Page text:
The SRT File Structure

By Ashley Poland

The native subtitle format for SubRip, SRT, is elegant in its simplicity. Every aspect of the subtitles are stored in a UTF-8 text-based SRT file. Very little formatting goes into SRT files; instead, the subtitle formatting is determined by the media player using them. While you can get programs especially for editing SRT files, the plain text nature of the format makes them easy to modify in any text editor.

Basic Layout

Subtitles within an SRT files are arranged in blocks that represent each frame the subtitles appear in. There are four elements to each block: the order of the subtitle, the time stamp and duration, the subtitle itself and a blank line to separate it from the next subtitle. For instance, the first two subtitles in a video could be:100:00:06,780 --> 00:00:07,790Who are you?200:00:07,825 --> 00:00:08,575I mean what are you?This specifies that the first subtitle starts almost seven seconds into the video, and lasts for barely over a second; the next one starts almost immediate afterwards. The SRT file continues like this; a full-length movie can easily have a couple thousand subtitles in sequence. For this reason, while you can edit subtitles using a text editor, creating them usually takes place in a specialized program.

Time Stamp and Duration

The time stamp above a subtitle is important; it tells your media player when to display the subtitle and for how long. The timing is precise, right down the millisecond. The basic format goes from the hour, to the minute, to the second, to the millisecond, or hh:mm:ss,zzz. The arrow implies duration, and the second time stamp denotes when the subtitle will stop displaying.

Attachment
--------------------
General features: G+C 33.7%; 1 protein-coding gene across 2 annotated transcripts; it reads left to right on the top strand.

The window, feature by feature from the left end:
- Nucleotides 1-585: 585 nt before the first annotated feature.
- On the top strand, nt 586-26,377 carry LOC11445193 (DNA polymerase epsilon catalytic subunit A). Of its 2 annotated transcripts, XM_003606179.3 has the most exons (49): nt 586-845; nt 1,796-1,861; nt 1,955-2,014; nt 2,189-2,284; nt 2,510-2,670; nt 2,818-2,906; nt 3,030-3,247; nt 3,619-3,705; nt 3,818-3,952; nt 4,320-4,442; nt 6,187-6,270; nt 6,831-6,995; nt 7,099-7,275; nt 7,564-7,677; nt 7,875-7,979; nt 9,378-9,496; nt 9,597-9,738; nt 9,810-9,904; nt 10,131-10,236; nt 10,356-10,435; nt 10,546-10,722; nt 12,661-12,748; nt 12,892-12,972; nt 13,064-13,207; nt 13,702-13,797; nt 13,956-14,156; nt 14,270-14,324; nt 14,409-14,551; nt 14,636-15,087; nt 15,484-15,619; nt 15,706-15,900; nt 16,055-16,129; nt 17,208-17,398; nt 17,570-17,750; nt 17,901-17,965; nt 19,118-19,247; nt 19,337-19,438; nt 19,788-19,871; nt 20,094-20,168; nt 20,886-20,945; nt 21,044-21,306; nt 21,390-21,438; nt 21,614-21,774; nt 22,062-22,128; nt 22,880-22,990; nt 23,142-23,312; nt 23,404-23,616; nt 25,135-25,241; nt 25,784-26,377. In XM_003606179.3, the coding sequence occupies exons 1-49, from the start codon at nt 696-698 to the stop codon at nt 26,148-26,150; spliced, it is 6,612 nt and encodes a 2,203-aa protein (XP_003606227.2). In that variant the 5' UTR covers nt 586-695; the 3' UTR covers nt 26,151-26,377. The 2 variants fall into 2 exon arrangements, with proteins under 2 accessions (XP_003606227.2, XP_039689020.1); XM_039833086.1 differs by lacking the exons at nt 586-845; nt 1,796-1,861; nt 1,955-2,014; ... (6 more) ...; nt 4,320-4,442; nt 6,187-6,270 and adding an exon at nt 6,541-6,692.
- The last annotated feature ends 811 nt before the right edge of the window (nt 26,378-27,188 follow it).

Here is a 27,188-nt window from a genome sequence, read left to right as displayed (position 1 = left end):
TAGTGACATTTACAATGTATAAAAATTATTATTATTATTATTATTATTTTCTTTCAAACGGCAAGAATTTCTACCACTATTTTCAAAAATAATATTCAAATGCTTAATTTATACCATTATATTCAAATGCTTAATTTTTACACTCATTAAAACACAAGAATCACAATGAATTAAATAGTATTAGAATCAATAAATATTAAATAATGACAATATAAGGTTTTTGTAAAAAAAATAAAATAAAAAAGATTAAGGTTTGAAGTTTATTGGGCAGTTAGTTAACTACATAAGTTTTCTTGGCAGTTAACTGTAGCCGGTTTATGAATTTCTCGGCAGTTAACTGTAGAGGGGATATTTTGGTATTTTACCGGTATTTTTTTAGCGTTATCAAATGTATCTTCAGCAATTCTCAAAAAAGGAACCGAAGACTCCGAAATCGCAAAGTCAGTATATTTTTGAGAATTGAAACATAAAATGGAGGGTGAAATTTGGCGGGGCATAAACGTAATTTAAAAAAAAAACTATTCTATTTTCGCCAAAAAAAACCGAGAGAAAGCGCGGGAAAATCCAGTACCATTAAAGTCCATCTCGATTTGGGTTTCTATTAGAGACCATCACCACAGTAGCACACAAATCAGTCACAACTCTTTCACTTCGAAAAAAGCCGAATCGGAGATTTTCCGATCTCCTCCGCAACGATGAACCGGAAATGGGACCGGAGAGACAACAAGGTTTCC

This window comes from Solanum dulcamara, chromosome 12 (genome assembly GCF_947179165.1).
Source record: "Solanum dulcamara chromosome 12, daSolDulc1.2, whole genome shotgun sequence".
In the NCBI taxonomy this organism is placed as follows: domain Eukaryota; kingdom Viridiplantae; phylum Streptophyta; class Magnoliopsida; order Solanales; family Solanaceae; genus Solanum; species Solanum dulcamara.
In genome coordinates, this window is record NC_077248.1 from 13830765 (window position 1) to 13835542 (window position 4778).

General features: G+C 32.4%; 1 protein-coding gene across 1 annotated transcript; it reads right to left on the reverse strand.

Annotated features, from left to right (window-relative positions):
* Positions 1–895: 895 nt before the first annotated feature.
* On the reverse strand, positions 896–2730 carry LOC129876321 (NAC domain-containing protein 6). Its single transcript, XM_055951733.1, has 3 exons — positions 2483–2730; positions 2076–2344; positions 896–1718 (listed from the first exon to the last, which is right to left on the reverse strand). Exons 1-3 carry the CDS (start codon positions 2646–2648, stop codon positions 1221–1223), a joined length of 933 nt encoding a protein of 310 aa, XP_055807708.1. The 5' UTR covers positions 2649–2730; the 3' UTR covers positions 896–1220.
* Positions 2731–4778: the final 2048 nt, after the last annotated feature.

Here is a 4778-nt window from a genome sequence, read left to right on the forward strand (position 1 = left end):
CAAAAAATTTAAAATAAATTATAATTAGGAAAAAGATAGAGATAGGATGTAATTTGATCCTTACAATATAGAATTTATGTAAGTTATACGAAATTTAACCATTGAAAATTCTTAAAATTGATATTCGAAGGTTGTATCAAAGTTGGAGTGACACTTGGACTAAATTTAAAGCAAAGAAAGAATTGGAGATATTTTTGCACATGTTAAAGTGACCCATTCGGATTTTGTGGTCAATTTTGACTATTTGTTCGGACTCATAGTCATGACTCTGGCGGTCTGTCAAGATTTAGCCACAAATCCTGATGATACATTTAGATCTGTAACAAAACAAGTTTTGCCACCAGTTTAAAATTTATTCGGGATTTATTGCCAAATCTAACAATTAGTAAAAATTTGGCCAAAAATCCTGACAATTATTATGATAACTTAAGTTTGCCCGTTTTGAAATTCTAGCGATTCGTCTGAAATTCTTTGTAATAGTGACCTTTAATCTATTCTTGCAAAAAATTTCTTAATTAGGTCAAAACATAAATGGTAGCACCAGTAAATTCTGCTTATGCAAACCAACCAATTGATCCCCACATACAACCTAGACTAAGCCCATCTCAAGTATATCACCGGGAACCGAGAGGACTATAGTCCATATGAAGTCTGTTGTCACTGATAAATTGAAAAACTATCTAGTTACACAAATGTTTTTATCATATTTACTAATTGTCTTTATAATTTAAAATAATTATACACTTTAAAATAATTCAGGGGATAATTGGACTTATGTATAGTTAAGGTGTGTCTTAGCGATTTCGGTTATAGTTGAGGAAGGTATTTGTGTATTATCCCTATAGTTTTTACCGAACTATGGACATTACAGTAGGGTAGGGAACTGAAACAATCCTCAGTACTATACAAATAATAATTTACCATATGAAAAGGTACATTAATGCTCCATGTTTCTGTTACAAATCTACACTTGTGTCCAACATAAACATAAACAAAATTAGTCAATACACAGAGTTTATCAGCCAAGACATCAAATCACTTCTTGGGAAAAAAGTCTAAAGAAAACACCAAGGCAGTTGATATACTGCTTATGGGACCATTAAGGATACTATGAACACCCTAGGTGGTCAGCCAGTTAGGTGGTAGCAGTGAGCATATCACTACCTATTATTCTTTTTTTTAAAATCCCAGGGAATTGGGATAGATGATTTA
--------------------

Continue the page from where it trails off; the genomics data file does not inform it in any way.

Subtitles

Your subtitle is entirely to discretion. It can be any language and contain as much text as you want -- of course, you don't want to contain more text than you do dialogue, or you pretty much defeat the purpose of subtitles. Each new line you create is displayed as a new line on the screen. The generally accepted format is one line for brief sentences and two short lines for long sentences. Use your best judgement; with screen resolution getting larger, people have screen space to spare, though not everyone watches videos in full screen mode.

Formatting and Symbols

While SRT subtitles are primarily text-based subtitles without formatting, you can use some basic HTML tags to give your subtitles depth. Most commonly used is the tag for italicizing text to represent that the speaker isn't on-screen, such as:191901:42:46,920 --> 01:42:48,220Here we go!You can also use the bold, underline and strike-through tags, or , and repsectively. You can also use the tag to make superficial font changes, but this might clash with an individual user's subtitle settings. If you want to include special characters, such as music notes (♫) to mark lyrics, you can -- but they may not display properly on every user's computer.